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Immigrant's suicide revives Japan worries
By:China Daily
update:April 24,2018
April 24, 2018 -- The suicide of an Indian man being held at an immigration detention center in Japan has sparked a hunger strike among detainees and revived concerns about conditions.
 
Deepak Kumar was found dead on April 13 after apparently hanging himself in the shower at the Ushiku facility, northeast of Tokyo.
 
At least eight detainees, including Kumar, have died in immigration detention facilities since 2010, according to a tally by the Japan Association for Refugees.
 
Kumar's death prompted a hunger strike, with around 70 people at the Ushiku facility refusing food by Friday, according to an official, and reports that people held at other centers were also protesting.
 
Around 1,000 people are held in immigration detention centers around Japan, according to JAR, and there have long been concerns about conditions, with a series of deaths raising questions about medical access and oversight.
 
Last year, a Vietnamese man died in the Ushiku facility after having a stroke, and in 2014 two detainees, an Iranian and a Cameroonian, died there.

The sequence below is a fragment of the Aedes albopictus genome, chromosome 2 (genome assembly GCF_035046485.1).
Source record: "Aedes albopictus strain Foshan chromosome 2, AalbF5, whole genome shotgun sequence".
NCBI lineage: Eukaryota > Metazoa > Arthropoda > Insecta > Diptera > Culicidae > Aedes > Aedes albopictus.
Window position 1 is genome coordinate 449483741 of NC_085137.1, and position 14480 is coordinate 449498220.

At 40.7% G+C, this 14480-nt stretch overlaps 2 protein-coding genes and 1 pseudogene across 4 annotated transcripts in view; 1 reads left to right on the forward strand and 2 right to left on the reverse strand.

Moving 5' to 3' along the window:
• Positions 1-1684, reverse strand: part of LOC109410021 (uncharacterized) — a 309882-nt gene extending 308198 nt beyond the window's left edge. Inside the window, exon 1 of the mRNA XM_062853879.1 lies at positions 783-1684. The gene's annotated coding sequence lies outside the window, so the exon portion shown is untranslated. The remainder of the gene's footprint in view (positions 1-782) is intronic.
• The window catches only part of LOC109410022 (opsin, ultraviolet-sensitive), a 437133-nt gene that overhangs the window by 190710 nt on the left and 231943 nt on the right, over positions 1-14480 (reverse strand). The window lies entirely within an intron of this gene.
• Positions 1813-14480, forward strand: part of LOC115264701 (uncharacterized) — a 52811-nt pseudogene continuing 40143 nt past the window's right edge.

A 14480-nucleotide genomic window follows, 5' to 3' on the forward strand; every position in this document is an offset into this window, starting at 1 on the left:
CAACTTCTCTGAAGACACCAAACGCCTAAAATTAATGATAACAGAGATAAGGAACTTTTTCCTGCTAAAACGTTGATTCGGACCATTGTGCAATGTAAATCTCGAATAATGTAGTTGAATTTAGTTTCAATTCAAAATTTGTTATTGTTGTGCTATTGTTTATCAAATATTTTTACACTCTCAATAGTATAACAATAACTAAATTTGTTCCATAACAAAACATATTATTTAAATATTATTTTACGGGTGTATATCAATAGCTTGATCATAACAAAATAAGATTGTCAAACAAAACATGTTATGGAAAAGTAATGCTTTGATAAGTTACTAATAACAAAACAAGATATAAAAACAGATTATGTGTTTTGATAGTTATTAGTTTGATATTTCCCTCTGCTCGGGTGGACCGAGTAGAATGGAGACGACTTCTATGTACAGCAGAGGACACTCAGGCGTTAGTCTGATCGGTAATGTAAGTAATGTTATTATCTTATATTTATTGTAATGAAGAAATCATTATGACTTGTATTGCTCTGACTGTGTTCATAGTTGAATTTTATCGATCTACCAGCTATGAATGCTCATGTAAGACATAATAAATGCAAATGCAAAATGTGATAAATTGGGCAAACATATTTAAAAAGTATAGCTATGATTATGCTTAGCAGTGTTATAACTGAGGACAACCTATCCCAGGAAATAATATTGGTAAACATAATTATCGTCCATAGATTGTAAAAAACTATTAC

"One death in ten years is too much," said Eri Ishikawa, chair of JAR's board.
 
"But in reality, in these three to five years, every year there has been an incidence of death among detainees."
 
Authorities deny that detainees are being mistreated or neglected.
 
"We respect their human rights," said Daisuke Akinaga, an official at the Ushiku facility. "We try to listen to them and meet their requests. For example, there was a complaint about cold inside the facility and we improved the situation."
 
Kumar's brother Sanju said the family was devastated, and was calling for an investigation.
 
"There was no reason for him to commit suicide, he was a courageous man and had a fighting spirit," he said from Ludhiana, in India's Punjab state.
 
Activists and rights group have long urged reforms and also criticize the government's rules on granting refugee status. Last year just 20 people out of nearly 20,000 applicants received asylum.
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